All sorts of toxins, from chemical and electric pollution to pharmaceutical drugs, assault your mitochondria—the powerhouses of your cells—and create dysfunction. This leads to DNA damage, tissue deterioration, and organ impairment—and that means impairment of any organ, because every cell is connected to every other cell. Thousands of studies have now been published on mitochondria and the abnormal mitochondrial dynamics involved in diseases like Alzheimer's and Parkinson's, autoimmune conditions, diabetes, obesity, cancer, heart disease, migraine headaches, chronic fatigue syndrome, and even aging itself.
More than 50 million people in the United States are said to be affected by conditions involving mitochondrial dysfunction.
As a young cardiologist, I was surprised to learn that widely used everyday substances in the environment are toxic to the heart and can deplete the Vital Force. (Vital Force is also known as "life force" or the energy that flows within us.) The very first case I encountered involved a young man (he was my own age at the time, 32!) who developed a wild, life-threatening arrhythmia while painting a windowless room in his house.
It turned out that the paint was the toxin threatening his life! It was touch-and-go for more than a day before we finally pulled him out of the lethal arrhythmia and into a normal heart rhythm. I'll never forget that case. It opened my awareness to a source of trouble that cardiologists-to-be weren't taught about in medical school: There are toxins we encounter every single day that disrupt our bodies' functioning. The potential is real and, often, something right under your nose.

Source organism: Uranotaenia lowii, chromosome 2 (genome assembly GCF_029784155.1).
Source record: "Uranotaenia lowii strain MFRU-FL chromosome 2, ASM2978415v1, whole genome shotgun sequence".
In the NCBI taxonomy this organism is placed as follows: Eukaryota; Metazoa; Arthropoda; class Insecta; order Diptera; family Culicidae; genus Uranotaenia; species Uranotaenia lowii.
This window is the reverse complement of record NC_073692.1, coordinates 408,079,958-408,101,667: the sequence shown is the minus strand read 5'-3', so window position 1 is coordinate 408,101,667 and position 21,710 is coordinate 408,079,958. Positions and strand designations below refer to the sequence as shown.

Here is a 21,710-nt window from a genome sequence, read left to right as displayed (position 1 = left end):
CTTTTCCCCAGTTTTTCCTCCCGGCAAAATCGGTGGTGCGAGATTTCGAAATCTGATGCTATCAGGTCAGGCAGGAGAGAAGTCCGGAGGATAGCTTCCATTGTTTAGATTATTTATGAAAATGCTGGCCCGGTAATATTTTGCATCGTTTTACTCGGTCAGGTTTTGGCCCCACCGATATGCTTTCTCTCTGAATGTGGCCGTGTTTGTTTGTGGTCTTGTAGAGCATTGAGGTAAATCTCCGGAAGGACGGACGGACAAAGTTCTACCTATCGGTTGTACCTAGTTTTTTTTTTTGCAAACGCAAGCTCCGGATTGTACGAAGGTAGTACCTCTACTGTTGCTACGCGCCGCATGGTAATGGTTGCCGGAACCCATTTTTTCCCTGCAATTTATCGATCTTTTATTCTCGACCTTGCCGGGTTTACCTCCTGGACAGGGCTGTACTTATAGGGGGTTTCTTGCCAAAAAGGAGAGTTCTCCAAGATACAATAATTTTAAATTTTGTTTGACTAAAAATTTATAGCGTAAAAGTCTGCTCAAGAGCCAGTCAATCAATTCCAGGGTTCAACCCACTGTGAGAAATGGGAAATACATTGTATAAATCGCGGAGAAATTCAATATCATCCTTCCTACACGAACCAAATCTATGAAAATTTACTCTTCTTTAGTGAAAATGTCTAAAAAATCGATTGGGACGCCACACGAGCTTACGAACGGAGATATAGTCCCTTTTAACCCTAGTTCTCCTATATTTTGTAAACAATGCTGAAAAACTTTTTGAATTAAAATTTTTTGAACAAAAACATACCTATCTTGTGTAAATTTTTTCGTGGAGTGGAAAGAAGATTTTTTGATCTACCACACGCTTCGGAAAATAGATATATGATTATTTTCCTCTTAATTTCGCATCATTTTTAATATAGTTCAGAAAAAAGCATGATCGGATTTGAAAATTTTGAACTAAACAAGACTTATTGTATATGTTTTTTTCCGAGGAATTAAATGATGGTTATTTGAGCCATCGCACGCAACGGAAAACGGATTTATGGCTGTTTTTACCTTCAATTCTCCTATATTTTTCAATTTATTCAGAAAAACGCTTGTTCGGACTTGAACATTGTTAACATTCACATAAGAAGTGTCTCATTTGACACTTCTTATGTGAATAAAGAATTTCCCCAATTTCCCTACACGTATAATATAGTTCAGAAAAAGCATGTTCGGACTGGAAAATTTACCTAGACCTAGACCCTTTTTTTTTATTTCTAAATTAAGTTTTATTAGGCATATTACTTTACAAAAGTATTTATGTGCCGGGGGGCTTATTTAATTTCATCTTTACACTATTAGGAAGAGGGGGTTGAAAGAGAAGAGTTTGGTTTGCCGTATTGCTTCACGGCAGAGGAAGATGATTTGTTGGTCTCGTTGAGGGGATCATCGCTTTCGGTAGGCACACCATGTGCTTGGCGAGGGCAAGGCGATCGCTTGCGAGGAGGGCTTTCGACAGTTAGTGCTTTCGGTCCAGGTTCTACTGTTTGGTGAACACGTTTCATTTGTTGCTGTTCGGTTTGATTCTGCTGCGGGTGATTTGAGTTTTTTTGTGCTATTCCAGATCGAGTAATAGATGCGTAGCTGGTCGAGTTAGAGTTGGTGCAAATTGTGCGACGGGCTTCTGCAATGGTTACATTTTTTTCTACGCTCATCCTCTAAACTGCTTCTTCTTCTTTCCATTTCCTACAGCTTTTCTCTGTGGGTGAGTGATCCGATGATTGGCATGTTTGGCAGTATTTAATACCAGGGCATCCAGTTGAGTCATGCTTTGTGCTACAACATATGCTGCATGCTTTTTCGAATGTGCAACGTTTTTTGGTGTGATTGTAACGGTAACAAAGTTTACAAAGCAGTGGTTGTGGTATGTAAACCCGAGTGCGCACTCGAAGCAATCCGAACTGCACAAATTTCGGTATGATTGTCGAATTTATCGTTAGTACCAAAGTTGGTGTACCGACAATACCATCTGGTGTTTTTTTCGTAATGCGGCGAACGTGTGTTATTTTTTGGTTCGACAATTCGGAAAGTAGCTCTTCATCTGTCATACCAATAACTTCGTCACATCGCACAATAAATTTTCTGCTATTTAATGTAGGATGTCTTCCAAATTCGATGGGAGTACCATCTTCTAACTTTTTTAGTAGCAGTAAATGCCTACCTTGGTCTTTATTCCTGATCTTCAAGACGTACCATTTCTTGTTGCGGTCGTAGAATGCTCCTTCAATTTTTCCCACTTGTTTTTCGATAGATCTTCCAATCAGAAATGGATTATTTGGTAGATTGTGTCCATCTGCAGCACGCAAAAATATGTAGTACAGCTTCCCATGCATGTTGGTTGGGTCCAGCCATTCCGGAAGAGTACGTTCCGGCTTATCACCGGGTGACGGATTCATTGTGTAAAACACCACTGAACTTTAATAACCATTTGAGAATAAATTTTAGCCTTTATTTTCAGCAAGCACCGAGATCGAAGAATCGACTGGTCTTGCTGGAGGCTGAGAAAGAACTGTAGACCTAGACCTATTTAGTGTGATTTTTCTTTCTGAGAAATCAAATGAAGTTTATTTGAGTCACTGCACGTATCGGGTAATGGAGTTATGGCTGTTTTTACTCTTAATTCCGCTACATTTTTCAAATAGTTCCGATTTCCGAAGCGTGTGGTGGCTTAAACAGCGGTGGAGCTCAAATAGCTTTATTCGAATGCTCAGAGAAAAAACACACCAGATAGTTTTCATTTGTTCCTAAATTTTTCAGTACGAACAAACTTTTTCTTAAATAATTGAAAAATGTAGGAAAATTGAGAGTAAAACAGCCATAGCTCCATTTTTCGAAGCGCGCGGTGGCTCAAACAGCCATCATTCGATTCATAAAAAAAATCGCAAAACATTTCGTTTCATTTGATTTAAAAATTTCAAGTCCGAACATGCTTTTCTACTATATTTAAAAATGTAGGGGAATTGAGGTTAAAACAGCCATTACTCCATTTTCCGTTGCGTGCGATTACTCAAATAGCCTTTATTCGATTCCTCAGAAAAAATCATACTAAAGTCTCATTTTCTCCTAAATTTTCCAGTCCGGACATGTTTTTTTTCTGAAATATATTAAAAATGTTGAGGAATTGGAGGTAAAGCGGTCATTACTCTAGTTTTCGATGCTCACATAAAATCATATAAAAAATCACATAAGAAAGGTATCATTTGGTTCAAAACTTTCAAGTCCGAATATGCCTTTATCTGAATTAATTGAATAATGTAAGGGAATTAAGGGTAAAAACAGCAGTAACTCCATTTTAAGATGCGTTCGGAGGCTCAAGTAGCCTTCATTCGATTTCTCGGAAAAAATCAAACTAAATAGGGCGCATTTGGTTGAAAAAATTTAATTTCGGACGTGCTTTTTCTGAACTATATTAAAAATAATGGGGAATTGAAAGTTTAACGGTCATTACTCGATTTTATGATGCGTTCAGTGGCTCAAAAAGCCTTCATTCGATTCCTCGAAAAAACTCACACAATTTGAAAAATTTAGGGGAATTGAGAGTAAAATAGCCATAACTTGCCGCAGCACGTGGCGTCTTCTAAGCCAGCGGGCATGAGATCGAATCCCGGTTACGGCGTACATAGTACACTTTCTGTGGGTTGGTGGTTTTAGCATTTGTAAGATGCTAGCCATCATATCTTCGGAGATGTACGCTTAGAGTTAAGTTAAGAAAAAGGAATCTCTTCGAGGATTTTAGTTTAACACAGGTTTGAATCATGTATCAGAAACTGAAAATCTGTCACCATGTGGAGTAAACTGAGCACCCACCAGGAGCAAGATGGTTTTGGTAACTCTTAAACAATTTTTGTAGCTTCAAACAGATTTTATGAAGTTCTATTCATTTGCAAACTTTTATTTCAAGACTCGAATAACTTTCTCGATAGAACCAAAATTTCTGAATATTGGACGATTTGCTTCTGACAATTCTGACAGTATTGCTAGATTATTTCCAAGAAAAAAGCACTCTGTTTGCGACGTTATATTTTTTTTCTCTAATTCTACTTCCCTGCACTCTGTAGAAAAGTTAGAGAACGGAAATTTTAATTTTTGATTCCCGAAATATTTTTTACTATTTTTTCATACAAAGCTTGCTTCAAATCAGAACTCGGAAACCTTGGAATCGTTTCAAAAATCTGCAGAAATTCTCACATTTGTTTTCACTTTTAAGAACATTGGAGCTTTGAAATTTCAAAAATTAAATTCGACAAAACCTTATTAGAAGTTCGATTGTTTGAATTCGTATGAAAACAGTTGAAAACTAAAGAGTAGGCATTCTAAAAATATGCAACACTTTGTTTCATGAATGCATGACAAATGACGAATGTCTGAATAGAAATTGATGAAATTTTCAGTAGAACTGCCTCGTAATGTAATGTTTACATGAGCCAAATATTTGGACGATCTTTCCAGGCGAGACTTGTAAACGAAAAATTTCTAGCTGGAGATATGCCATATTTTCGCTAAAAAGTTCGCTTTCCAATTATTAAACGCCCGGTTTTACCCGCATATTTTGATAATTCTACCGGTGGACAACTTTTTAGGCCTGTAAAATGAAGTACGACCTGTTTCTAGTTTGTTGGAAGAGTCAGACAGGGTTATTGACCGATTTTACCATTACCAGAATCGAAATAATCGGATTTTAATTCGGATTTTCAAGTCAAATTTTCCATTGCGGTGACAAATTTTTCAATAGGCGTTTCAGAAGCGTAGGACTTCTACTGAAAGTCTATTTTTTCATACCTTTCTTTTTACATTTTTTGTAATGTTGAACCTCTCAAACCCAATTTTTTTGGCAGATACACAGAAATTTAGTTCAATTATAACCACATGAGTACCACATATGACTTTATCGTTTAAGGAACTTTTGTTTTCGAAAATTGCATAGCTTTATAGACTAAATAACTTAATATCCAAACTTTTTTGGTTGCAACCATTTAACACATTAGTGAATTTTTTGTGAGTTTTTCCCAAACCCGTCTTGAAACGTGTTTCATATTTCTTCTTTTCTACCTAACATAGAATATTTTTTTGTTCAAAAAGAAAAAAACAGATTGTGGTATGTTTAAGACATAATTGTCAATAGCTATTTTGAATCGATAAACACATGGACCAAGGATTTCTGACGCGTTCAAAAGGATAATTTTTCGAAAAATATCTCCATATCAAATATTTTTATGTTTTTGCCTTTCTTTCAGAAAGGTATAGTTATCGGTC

In fact, according to the American Academy of Environmental Medicine, there are some 90,000 chemicals commonly circulating in our lives, with perhaps 10 to 15 percent of us believed to be reactive to one thing or another, even natural substances.
Over the years, it became obvious to me that anybody can be reactive to almost anything in the environment—food, pesticides, solvents, mold, airborne particulates, air fresheners, and, of course, the medications doctors use to treat symptoms—and that reactions are extremely individual. One person may have an allergic reaction, another might develop fatigue or a headache, and another an arrhythmia.